After approximately 5 months the process of the invention was tested on the same well. In accordance with the present invention, the steam-gas mixture (produced as described hereinabove) was initially injected into the well annulus at a temperature of about 450° F. under a pressure of about 600 psig and simultaneously vented from the well through the well tubing and venting pressure control means at the surface which consisted of a conventional choking device or restriction orifice sized to maintain substantially full injection pressure on the formation but passing sufficient gas to keep the gas velocity in the well tubing high enough to lift condensed fluids from the well bore and formation. The well annulus injection and surface venting were continued for about 11 hours after which the steam-gas mixture was then injected directly into the formation through the well tubing at a temperature of approximately 395° F. under a pressure of approximately 610 psig which resulted in an initial maximum injection flow rate of 270,000 scfd of steam-gas mixture and 19 million BTU heat per day. After approximately 4 hours, the formation injection rate had not increased and was discontinued. Well annulus injection and surface venting were then repeated for approximately 5 hours to further increase the temperature of the well and surrounding strata. Direct formation injection was then repeated with the steam-gas mixture having a temperature of, on the average 420° F. and an average pressure of 700 psig which resulted in a maximum initial injection flow rate into the formation of about 600,000 scfd steam-gas and 42 million BTU heat per day. Formation injection was continued for 11 hours at substantially the same temperature and pressure whereby the maximum injection flow rate gradually increased to about 1,333 million scfd steam-gas and 94 million BTU heat per day. Formation injection was then halted due to a required maintenance shut-down.
After a maintenance shutdown of 2 days, the well bore was reheated by continuously injecting the steam-gas mixture through the well annulus and venting at the surface for about 5 1/2 hours. Direct formation injection was then begun at an initial maximum injection flow rate of 936,000 scfd and continued for 8 days at an injection temperature ranging between 460°-480°F and pressures between 650-720 psig. During injection the maximum injection flow rate into the formation varied from 650,000 scfd to 1.05 million scfd. Direct formation injection was then stopped and the well was allowed to flow naturally. However, there was insufficient pressure in the formation to cause any substantial production of crude at the surface by natural flow. The well was then fitted with a conventional pump essentially equivalent to the pump on the above-mentioned adjacent well and the heated crude was withdrawn at a production rate of 23.3 barrels crude per day (26.6 barrels fluid per day). This represents approximately a 20 fold increase in production. The production rate leveled at 11.5 bbl/day crude and the well has continued to produce at the enhanced rate.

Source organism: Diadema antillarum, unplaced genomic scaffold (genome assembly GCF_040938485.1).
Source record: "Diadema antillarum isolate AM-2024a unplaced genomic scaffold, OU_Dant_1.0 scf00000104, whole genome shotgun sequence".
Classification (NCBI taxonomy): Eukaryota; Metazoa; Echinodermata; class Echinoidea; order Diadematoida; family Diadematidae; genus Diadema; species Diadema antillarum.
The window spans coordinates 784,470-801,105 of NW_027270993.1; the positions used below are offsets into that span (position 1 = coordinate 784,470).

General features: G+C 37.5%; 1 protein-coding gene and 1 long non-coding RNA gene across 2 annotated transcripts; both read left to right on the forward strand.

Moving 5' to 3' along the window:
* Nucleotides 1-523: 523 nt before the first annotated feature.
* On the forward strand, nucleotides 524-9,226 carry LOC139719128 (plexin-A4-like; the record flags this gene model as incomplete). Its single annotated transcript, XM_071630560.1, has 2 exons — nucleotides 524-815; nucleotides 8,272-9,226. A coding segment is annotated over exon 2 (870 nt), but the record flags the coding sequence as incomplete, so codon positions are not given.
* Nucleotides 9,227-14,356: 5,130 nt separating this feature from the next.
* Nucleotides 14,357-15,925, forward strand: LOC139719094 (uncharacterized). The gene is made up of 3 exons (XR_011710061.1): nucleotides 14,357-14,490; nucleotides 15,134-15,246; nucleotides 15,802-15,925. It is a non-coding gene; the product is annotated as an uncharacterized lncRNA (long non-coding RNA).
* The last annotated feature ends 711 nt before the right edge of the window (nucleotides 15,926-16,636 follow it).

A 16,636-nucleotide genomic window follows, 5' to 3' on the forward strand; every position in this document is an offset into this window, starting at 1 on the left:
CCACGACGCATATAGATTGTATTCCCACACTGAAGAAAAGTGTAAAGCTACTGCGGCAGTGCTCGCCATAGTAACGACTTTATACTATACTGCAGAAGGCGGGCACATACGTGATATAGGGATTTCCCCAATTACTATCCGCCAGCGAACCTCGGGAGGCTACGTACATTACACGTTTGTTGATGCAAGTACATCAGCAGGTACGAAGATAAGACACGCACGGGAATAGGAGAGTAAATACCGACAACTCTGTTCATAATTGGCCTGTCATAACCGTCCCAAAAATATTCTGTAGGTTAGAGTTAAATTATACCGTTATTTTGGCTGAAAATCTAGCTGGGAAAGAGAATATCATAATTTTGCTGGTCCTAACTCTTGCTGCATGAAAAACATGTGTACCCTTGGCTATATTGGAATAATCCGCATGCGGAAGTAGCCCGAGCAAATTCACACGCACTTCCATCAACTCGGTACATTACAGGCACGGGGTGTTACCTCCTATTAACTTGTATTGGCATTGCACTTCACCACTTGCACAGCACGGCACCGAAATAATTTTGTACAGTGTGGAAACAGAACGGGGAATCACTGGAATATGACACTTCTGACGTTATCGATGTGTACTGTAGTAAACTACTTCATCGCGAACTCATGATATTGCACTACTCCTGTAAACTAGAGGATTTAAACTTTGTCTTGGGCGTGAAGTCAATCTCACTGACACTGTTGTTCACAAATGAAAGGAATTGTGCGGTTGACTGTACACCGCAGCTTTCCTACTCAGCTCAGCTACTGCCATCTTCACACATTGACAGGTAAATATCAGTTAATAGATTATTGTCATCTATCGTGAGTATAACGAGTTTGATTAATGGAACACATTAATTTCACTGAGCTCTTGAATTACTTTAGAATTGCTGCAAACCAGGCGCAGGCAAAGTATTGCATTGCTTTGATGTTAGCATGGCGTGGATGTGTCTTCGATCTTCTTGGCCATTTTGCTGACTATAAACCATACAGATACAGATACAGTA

The results of the above tests clearly illustrate the tremendous improvement of production of heavy viscous crude from a formation having low relative permeabilities to water and oil by the employment of the process of the invention. Moreover, the tests demonstrate that the inventive process can greatly improve the production of viscous crudes as hereinbefore described from such a formation which cannot be efficiently and economically produced by the employment of a conventional direct thermal energy injection stimulation technique.
It is to be understood that the pressures and temperatures contemplated by this inventive process will vary with the specific formation to be treated, rock properties, petroleum properties, the temperature required to reduce the viscosity of the petroleum to the desired level, depth of the oil-bearing formation, etc. all of which problems are known to those skilled in the art. Further, although the inventive process is particularly useful as described, it will be readily apparent to the skilled artisan that it may also be employed in the recovery of viscous crudes from formations having higher relative permeabilities to water and/or oil and provide the advantage of increasing the temperature of such formations at faster rates than conventional direct thermal injection techniques.
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|U.S. Classification||166/303, 166/312, 166/57|